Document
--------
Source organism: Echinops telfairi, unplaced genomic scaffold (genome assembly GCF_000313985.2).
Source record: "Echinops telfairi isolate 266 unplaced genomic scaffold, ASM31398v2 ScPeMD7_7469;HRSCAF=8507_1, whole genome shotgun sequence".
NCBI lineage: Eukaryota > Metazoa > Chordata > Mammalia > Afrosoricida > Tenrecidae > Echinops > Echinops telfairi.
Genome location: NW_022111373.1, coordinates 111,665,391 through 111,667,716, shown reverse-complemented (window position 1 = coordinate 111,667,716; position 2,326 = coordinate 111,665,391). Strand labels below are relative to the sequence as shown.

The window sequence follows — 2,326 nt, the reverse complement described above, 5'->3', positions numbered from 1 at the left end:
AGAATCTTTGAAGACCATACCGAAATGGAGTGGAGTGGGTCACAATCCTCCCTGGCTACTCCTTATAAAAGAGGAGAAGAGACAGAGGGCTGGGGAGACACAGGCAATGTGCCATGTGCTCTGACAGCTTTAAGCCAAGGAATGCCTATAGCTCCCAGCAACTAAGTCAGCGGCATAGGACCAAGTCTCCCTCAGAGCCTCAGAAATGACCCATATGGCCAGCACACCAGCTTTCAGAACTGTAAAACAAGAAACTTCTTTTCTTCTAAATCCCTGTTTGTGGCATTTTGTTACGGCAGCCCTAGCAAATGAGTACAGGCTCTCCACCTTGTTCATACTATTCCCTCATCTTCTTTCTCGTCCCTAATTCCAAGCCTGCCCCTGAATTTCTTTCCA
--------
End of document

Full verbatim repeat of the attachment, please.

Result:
Source organism: Echinops telfairi, unplaced genomic scaffold (genome assembly GCF_000313985.2).
Source record: "Echinops telfairi isolate 266 unplaced genomic scaffold, ASM31398v2 ScPeMD7_7469;HRSCAF=8507_1, whole genome shotgun sequence".
NCBI lineage: Eukaryota > Metazoa > Chordata > Mammalia > Afrosoricida > Tenrecidae > Echinops > Echinops telfairi.
Genome location: NW_022111373.1, coordinates 111,665,391 through 111,667,716, shown reverse-complemented (window position 1 = coordinate 111,667,716; position 2,326 = coordinate 111,665,391). Strand labels below are relative to the sequence as shown.

The window sequence follows — 2,326 nt, the reverse complement described above, 5'->3', positions numbered from 1 at the left end:
AGAATCTTTGAAGACCATACCGAAATGGAGTGGAGTGGGTCACAATCCTCCCTGGCTACTCCTTATAAAAGAGGAGAAGAGACAGAGGGCTGGGGAGACACAGGCAATGTGCCATGTGCTCTGACAGCTTTAAGCCAAGGAATGCCTATAGCTCCCAGCAACTAAGTCAGCGGCATAGGACCAAGTCTCCCTCAGAGCCTCAGAAATGACCCATATGGCCAGCACACCAGCTTTCAGAACTGTAAAACAAGAAACTTCTTTTCTTCTAAATCCCTGTTTGTGGCATTTTGTTACGGCAGCCCTAGCAAATGAGTACAGGCTCTCCACCTTGTTCATACTATTCCCTCATCTTCTTTCTCGTCCCTAATTCCAAGCCTGCCCCTGAATTTCTTTCCA